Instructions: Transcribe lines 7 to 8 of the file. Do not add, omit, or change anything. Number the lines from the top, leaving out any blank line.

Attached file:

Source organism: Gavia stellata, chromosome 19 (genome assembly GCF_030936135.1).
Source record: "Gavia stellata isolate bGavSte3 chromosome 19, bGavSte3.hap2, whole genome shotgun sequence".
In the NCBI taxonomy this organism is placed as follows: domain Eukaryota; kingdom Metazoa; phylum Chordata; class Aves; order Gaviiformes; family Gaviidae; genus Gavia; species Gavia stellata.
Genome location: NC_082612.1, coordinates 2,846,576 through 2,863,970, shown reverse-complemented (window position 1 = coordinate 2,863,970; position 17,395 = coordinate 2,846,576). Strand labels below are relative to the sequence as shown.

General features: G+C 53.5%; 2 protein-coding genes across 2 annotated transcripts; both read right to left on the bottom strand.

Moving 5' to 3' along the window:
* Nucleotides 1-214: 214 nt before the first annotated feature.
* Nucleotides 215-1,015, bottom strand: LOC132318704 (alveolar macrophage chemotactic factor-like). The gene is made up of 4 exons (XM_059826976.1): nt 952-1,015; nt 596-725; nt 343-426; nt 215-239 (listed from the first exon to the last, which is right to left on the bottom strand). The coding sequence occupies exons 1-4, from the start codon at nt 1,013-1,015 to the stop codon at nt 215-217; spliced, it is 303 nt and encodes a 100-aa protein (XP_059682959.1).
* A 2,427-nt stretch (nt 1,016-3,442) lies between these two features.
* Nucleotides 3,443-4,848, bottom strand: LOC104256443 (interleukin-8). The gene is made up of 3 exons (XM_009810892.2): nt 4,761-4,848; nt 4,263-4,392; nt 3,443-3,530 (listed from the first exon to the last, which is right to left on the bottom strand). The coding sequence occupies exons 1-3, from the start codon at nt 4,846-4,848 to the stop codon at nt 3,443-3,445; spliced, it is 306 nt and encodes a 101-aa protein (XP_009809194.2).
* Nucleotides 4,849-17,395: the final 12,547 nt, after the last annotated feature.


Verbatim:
* Nucleotides 1-214: 214 nt before the first annotated feature.
* Nucleotides 215-1,015, bottom strand: LOC132318704 (alveolar macrophage chemotactic factor-like). The gene is made up of 4 exons (XM_059826976.1): nt 952-1,015; nt 596-725; nt 343-426; nt 215-239 (listed from the first exon to the last, which is right to left on the bottom strand). The coding sequence occupies exons 1-4, from the start codon at nt 1,013-1,015 to the stop codon at nt 215-217; spliced, it is 303 nt and encodes a 100-aa protein (XP_059682959.1).